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Neuroprognostication following out of hospital cardiac arrest - a retrospective study of departmental practice
© Hindle et al.; 2015
- Published: 1 October 2015
- Cardiac Arrest
- Status Epilepticus
- Neurological Outcome
- Intensive Care Medicine
- Good Neurological Outcome
Predicting those who are likely to survive with good neurological outcome following out of hospital cardiac arrest (OHCA) is important for patients, their carers and society - however prognostication following OHCA is difficult. The European Resuscitation Council and the European Society of Intensive Care Medicine (ESICM) have published an advisory statement regarding prognostication in comatose survivors of cardiac arrest. The guidelines recommend a multimodal approach, which includes somatosensory evoked potentials (SSEPs), diffusion weighted magnetic resonance imaging (MRI) sequences and a period of prolonged clinical observation in cases where prognosis is uncertain, however, some recommended investigations, for example SSEPs and MRI are inconsistently available, even in large university teaching hospitals.
Our objective was to investigate timing of prognostic decisions on neurological recovery after cardiac arrest and which investigations are used to aid decision-making for all patients admitted to our intensive care unit (ICU) following OHCA over a 19 month period.
We conducted a retrospective observational study of neuroprognostication practice following OHCA in a large tertiary referral ICU. In addition to a survey of current practice, we assessed mortality in this group and neurological outcomes of survivors.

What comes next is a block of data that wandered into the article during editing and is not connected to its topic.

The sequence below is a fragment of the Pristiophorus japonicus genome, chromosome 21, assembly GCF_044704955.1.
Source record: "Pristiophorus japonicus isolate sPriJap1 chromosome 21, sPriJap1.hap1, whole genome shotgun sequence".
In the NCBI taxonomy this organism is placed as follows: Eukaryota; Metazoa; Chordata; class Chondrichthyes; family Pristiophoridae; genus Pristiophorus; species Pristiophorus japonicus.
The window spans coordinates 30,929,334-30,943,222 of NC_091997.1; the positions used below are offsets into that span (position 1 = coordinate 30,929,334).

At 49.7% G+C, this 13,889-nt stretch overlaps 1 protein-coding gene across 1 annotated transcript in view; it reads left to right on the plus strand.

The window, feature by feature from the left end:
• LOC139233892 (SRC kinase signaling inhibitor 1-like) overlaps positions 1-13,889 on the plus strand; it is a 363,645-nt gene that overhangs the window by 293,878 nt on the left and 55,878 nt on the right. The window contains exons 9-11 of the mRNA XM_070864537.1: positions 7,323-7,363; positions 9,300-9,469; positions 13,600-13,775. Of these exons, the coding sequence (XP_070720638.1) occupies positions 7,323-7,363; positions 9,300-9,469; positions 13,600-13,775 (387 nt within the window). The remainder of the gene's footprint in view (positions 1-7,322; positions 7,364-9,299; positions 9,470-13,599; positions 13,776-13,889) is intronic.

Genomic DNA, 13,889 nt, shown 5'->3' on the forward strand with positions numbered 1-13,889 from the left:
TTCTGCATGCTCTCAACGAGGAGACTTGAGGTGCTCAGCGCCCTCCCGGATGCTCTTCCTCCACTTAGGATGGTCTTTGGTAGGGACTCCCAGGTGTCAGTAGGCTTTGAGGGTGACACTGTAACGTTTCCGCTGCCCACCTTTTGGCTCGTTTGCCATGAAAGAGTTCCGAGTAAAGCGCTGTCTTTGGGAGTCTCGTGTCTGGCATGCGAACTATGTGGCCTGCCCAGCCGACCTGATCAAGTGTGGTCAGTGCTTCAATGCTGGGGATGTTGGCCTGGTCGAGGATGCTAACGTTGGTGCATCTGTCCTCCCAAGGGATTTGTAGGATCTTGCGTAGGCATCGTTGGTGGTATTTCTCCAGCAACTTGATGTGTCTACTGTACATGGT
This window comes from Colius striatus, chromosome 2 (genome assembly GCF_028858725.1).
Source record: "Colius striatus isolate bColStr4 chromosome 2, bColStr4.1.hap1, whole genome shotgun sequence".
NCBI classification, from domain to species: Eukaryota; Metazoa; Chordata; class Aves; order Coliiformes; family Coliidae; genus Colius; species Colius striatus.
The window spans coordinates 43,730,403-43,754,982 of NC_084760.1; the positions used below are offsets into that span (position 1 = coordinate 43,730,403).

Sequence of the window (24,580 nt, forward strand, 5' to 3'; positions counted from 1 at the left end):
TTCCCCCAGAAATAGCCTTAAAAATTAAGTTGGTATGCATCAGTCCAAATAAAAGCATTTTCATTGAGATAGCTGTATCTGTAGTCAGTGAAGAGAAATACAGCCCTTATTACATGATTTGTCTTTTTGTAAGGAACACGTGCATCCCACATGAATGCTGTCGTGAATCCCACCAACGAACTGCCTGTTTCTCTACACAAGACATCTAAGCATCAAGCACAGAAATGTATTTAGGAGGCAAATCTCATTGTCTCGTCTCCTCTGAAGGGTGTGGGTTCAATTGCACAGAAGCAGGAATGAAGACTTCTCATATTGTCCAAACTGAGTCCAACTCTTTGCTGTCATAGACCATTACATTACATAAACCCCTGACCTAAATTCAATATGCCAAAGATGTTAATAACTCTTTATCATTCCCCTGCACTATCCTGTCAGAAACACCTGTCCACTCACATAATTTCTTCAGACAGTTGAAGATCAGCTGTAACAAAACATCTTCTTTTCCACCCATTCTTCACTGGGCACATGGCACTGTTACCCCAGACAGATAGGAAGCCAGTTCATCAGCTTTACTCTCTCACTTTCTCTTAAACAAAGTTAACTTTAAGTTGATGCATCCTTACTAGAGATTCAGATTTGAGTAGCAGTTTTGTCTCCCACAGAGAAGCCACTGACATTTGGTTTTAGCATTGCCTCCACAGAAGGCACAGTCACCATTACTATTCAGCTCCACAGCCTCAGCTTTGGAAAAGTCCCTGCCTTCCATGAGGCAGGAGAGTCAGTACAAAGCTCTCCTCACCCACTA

118 patients were identified for inclusion in analysis and of those notes were available for 107 (90.7%). 49.5% of patients survived to hospital discharge. The process of neuroprognostication was documented for 43 patients (79.6% of patients dying in-hospital). Investigations used to aid prognostication included: CT scanning (22 (51.2%)), EEG (3 (7.0%)). Clinical finings included: brainstem death testing (2 (4.7%)), absent pupillary reflexes (22 (51.2%)), status epilepticus (16 (37.2%)). No patient underwent magnetic resonance imaging (MRI), somatosensory evoked potentials (SSEP) or measurement of biomarkers of neurological injury.
In our centre, a high proportion of survivors of OHCA survived to hospital discharge with favourable neurology, although the use of investigations to aid neuroprognistication is inconsistent and some recommended modalities are unavailable, even in a tertiary centre. Further large-scale audits are warranted to elucidate current neuroprognostication practice and availability of evidence based investigations.
- Sandroni C, Cariou A, Cavallero F, Cronberg T, Friberg H, Hoedemaekers C, et al: Prognostication in comatose survivors of cardiac arrest: An advisory statement from the European Resuscitation Council and the European Society of Intensive Care Medicine. Intensive Care Med. 2014, 85 (12): 1779-1789.Google Scholar
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